She most likely would have died last October, a victim of red tide.
Beachgoers had spotted the lethargic loggerhead on St. George Island, unable to move, splayed out on the sand.
On Oct. 20, the race to save her life began. The 150-pound turtle was lifted by deputies into a Franklin County Sheriff’s Office truck, which then met a transport vehicle from Panacea’s Gulf Specimen Marine Lab midway between here and there.
“We honestly didn’t think she was going to make it,” said Kylee Lindsey, a marine biologist and member of the marine lab staff.
But on Wednesday afternoon, before a large gathering of cheering onlookers, the loggerhead, nicknamed Hope, crawled energetically into the Gulf of Mexico waters not far from where she had been found, and soon disappeared into the surf.
Three months earlier, with no evidence of a heartbeat, and her flippers flopping lifelessly at her sides, the only evidence of life left in Hope had been some breathing, and blinking of her eyes.[cqmedia layout=”panel” content=”eyJwaG90byI6W10sInZpZGVvIjpbeyJtZWRpYV90eXBlIjoidmlkZW8iLCJwaG90b19pZCI6IjkxMDkiLCJwaG90b19jYXB0aW9uIjoiIiwicGhvdG9fY3JlZGl0IjoiIn1dLCJmaWxlIjpbXX0=”]
The marine lab called in volunteer Crawfordville veterinarian Julie O’Brien, from Shepherd Spring Animal Hospital, to see what could be done.
The suspicion was brevetoxicosis, a condition caused by the turtle ingesting fish and seagrasses that led to a build-up in her system of large concentrations of the red tide dinoflagellate Karenia brevis.
A plasma sample analyzed by Dr. Brian Stacy, an assistant professor in the University of Florida College of Veterinary Medicine, confirmed the diagnosis, that she was on the verge of dying from the neurotoxin.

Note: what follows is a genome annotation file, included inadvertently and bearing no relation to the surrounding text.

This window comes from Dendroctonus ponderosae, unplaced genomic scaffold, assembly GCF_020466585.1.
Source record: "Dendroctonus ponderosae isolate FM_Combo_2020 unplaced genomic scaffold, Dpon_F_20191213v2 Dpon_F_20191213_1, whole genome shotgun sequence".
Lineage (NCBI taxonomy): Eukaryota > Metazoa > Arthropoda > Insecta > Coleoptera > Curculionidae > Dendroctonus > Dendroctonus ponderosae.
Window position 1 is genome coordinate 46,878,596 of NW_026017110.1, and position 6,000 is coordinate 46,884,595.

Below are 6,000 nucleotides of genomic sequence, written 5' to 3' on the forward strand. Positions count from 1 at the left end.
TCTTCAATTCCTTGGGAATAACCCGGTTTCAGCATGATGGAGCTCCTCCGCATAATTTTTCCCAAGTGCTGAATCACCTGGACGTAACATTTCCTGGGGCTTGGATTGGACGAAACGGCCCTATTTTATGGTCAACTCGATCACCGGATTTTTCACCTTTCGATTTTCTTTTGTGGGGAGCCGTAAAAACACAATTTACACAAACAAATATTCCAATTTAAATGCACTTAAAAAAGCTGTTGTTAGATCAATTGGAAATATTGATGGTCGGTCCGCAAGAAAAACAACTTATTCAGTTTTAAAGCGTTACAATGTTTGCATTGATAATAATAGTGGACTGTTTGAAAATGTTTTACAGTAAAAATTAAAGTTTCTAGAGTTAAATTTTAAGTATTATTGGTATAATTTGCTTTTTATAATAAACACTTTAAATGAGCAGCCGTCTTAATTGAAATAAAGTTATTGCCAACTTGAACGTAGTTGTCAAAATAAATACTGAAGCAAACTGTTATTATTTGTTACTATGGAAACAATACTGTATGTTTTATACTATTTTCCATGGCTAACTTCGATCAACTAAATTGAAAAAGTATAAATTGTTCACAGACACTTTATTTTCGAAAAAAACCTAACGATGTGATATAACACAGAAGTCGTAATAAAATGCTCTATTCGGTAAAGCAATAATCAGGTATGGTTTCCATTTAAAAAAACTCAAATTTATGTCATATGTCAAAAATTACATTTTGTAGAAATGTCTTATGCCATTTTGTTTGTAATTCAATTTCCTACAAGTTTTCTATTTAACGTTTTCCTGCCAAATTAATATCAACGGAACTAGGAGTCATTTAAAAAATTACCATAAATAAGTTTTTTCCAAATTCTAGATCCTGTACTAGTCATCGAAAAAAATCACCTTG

Treatment called for putting her on vitamin-enhanced intravenous fluids to flush the toxins out of her system, keeping her drydocked so that she would not drown in her comatose condition, encouraging her to eat, and giving her “lots of love and care and time,” said Lindsey.
At first she was unable to eat anything, but Lindsey in time was able to feed her her favorite, scallops (at $20 a bag from the store) and then squid, blue crab, turkey wing clams and other bivalves.
“I could never get her to eat fish,” said Lindsey. “She was a very picky eater.”
On Wednesday afternoon, as she crawled into the water in the awkward way ocean turtles do, she had lots of extra tissue protruding around her neck, a sign of a healthy animal.
“She was a well-fed turtle,” said O’Brien, estimating Hope was a sub-adult, meaning she was older than a juvenile but not yet 35, at the adult stage when she is able to reproduce. If left undisturbed in the wild, loggerheads can live as long as 80 years or more.
“She has a lot of breeding years left,” said the veterinarian.
The lab waited until the Florida Fish and Wildlife Conservation Commission declared the last of red tide gone from the bay, in late December, before scheduling Hope’s release.
Sized up at a yard long, and two feet, eight inches wide, with plenty of barnacles attached to her shell, Hope will likely hang out offshore in the months to come, although about half of the loggerheads in the Gulf of Mexico like to travel down along the eastern shore
She’s one of an estimated 50,000 loggerheads left in the entire world, the dwindling numbers of the endangered species in large part attributable to their being caught as bycatch in fishing gear such as trawls, gillnets, and longlines.
On her will be a pair of silver tags, providing valuable information in the event she is caught.
As well, explained Cypress Rudloe, director of the marine lab, she was implanted with a PIT (Passive Integrated Transponder) tag, which contains an internal microchip that is activated when it passes close to a special antenna. The antenna is connected to a computer that records the identity of the tag and the time that it passed by the antenna.
On hand for the release was Rudloe’s father Jack, dapperly dressed in a sky-blue suit. About to turn 79 next month, Rudloe, a writer, naturalist and environmental activist, founded the marine lab in 1980 with his late wife Anne.